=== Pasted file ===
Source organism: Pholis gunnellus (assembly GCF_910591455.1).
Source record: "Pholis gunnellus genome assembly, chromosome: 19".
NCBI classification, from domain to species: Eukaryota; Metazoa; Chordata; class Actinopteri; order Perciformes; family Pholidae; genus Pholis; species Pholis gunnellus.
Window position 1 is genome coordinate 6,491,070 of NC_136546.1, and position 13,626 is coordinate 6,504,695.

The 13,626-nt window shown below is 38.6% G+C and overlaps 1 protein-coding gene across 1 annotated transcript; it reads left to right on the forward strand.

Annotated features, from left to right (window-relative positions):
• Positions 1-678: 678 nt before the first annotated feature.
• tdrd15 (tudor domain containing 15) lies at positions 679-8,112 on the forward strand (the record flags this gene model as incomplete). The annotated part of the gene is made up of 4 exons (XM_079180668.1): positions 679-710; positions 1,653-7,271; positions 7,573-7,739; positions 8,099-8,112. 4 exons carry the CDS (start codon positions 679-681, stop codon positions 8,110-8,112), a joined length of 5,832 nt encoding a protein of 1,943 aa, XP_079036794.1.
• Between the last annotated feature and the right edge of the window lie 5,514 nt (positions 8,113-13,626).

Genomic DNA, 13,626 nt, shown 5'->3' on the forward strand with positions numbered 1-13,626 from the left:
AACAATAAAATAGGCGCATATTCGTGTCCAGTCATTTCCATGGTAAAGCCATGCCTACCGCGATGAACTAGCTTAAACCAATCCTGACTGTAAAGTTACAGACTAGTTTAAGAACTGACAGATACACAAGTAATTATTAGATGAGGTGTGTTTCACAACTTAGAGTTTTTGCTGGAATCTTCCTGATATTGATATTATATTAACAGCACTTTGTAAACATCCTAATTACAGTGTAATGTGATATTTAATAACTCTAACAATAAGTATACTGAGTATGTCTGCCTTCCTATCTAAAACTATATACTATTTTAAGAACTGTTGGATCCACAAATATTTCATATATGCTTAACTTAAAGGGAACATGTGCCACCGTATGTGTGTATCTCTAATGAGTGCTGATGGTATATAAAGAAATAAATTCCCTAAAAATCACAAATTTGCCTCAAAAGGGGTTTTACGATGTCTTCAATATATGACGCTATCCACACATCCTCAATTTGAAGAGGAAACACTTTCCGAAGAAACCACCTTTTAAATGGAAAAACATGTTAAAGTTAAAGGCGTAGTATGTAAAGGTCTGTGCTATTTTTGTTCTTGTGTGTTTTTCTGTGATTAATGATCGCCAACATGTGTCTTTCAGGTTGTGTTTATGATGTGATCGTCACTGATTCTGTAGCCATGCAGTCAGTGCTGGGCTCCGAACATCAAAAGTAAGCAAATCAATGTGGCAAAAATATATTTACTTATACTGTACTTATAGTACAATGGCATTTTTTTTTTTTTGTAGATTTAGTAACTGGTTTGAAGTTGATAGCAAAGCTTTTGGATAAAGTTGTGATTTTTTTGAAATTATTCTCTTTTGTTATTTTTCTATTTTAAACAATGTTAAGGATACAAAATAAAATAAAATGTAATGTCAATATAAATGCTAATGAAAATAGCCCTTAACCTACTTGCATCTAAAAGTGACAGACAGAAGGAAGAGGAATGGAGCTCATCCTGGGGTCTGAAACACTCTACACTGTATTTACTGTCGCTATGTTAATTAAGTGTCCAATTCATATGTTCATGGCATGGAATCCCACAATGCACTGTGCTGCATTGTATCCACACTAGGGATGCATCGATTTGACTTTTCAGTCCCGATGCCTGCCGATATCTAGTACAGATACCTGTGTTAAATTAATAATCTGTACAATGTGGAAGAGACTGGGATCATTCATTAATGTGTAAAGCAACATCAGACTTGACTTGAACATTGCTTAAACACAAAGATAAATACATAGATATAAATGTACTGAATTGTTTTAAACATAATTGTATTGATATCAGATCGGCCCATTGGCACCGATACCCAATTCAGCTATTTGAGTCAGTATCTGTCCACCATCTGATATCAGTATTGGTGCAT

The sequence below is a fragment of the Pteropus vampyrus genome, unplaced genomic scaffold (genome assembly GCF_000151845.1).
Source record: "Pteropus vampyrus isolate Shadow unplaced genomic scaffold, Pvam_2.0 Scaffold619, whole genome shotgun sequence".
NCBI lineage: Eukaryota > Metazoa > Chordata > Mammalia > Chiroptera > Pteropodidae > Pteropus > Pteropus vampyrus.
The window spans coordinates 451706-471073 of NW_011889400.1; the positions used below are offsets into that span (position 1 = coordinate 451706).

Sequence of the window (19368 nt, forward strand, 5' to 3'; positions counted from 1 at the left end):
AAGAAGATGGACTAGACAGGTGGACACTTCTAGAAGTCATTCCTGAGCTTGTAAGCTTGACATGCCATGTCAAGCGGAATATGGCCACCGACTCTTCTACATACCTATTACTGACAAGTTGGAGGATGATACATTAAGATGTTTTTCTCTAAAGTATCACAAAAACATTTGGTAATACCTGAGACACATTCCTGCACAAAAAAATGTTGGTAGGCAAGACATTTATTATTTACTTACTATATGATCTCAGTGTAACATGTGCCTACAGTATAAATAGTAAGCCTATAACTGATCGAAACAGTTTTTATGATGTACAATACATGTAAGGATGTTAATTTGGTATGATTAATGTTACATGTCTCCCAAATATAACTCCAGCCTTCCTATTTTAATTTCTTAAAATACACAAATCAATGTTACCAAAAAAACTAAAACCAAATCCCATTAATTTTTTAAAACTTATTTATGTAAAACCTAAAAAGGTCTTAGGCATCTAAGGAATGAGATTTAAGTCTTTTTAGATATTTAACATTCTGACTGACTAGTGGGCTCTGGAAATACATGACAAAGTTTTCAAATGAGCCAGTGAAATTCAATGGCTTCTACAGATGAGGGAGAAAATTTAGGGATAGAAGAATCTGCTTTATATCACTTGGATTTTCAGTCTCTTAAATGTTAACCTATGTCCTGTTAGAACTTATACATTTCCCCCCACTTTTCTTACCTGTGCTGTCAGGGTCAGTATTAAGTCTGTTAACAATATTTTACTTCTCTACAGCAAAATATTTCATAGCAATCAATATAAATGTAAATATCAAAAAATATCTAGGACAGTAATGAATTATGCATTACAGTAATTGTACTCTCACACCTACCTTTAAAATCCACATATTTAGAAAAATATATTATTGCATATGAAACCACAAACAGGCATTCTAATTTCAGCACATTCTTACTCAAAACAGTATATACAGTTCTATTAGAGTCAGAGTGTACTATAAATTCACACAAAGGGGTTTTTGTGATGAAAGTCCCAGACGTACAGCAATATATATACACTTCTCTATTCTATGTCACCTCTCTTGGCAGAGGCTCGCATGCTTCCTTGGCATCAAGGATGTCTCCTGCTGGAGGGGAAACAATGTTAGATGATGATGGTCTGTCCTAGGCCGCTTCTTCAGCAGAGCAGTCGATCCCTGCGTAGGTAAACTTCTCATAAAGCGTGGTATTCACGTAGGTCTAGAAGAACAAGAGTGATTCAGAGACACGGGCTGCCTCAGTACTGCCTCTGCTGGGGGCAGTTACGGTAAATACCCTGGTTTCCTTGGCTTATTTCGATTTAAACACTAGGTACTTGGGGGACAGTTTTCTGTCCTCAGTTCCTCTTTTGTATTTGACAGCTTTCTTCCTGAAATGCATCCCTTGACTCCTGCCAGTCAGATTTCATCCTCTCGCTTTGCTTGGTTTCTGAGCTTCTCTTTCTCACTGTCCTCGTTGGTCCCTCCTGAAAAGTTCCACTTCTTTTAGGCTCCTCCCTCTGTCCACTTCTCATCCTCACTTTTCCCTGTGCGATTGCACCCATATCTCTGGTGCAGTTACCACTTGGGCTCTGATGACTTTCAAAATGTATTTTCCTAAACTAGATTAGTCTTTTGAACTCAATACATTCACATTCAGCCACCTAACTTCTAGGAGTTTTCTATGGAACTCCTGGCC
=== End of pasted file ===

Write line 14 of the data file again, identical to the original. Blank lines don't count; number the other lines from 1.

NCBI lineage: Eukaryota > Metazoa > Chordata > Mammalia > Chiroptera > Pteropodidae > Pteropus > Pteropus vampyrus.